# Files and While loops¶

## Introduction¶

So far all the data in our programs has either been hardcoded into the program itself or else it came from the user who typed it in at the keyboard. This is pretty limiting and it is fairly clear that we will want programs that can read data from files.

In this lesson we'll talk about what we can do with text files. Text files are files that use one of a number of standard encoding schemes where the file can be interpretted as printable characters. Later we might learn about binary files where we can't view the file as characters but for most of our purposes we can assume we have text.

## Opening a File¶

First we will need a string to specify the name of our file.

We could have a variable for this and could:

• Say it literally, if your program is always going to use the same name.
• Read it from the user using input() and save it in a variable

Note: avoid using 'file' as a variable name, because it is a type.

Next, we use the command open and the name of the file

In [1]:
f = open('story.txt', 'r')
f

Out[1]:
<_io.TextIOWrapper name='story.txt' mode='r' encoding='UTF-8'>

This opens the file named story.txt from the current directory. It is open for reading (that's the r mode) and the type of object is io.TextIOWrapper. Don't stress about the type at all. Just think of it as an open file. The important conceptual idea here is that this object not only knows the contents of the file, but it knows our current position in the file. So once we start reading, it knows how much we've read and is able to keep giving us the next piece.

There are several other ways to read from a file.

In [3]:
myfile = open('story.txt', 'r')
print(s)
s                       # Notice the \n that you only see when you look
# at the contents of the variable.

Mary had a little lamb


Out[3]:
'Mary had a little lamb\n'

The \n (backslash n) character is a single character representing a new line.

In [3]:
 s = myfile.readline()   # The next call continues where we left off.
print(s)
s = myfile.readline()   # And so on...
print(s)
myfile.close()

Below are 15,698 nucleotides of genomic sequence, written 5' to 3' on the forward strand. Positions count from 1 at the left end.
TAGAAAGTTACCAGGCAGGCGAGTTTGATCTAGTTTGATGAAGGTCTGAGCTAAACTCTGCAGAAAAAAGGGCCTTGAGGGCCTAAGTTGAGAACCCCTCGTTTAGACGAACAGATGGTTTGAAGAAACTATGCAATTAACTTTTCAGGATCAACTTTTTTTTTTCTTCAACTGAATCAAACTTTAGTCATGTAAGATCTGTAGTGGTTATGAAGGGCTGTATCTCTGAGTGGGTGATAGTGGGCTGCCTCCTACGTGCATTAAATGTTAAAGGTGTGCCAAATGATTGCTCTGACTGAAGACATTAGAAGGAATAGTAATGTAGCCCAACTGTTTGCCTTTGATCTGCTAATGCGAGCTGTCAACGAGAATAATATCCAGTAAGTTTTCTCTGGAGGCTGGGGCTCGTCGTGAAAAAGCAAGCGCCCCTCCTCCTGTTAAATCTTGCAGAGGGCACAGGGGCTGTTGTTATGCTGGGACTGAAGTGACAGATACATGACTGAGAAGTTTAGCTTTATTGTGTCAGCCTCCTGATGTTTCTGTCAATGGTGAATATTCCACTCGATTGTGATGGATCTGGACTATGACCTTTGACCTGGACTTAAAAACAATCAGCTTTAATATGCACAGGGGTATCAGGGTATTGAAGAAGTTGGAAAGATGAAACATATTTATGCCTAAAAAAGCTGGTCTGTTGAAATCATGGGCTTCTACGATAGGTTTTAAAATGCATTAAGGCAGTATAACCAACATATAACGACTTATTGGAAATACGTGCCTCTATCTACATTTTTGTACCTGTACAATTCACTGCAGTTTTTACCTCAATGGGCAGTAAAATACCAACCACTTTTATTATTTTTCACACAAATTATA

His fleece was white as snow,

and everywhere that Mary went



I can use this to read an entire file, bit by bit, under my control.

1. Read a certain number of characters
In [4]:
filename = 'story.txt'
myfile = open(filename)
print(s)
print(s)
myfile.close()

Mary had a
little la


I can also use this to read an entire file, bit by bit, under my control.

1. Read a line at a time from beginning to end

If I know I want to read line by line through to the end, a for loop makes this easy. This is probably the most common way to read a file. Use this unless you have a reason not to.

In [5]:
f = open('story.txt')
for line in f:
print(line)     # Or do whatever you wish to line

myfile.close()     # Good habit: close a file when you are done with it.

Mary had a little lamb.

His fleece was white as snow,

and everywhere that Mary went

the lamb was sure to go.



Question: Why is the output from the for loop double-spaced? Answer: print gives you a \n and there was one on the end of each line.

Question: How can you single space the output?

Strip the newline character from the end of each line before you print.

In [7]:
f = open('story.txt')
for line in f:
line = line.strip('\n')
print(line)

Mary had a little lamb.
His fleece was white as snow,
and everywhere that Mary went
the lamb was sure to go.


(4) Read everything in the file into one string

In [8]:
filename = "story.txt"
myfile = open(filename)
print(s)
myfile.close()

Mary had a little lamb.
His fleece was white as snow,
and everywhere that Mary went
the lamb was sure to go.


In [9]:
s

Out[9]:
'Mary had a little lamb.\nHis fleece was white as snow,\nand everywhere that Mary went\nthe lamb was sure to go.\n'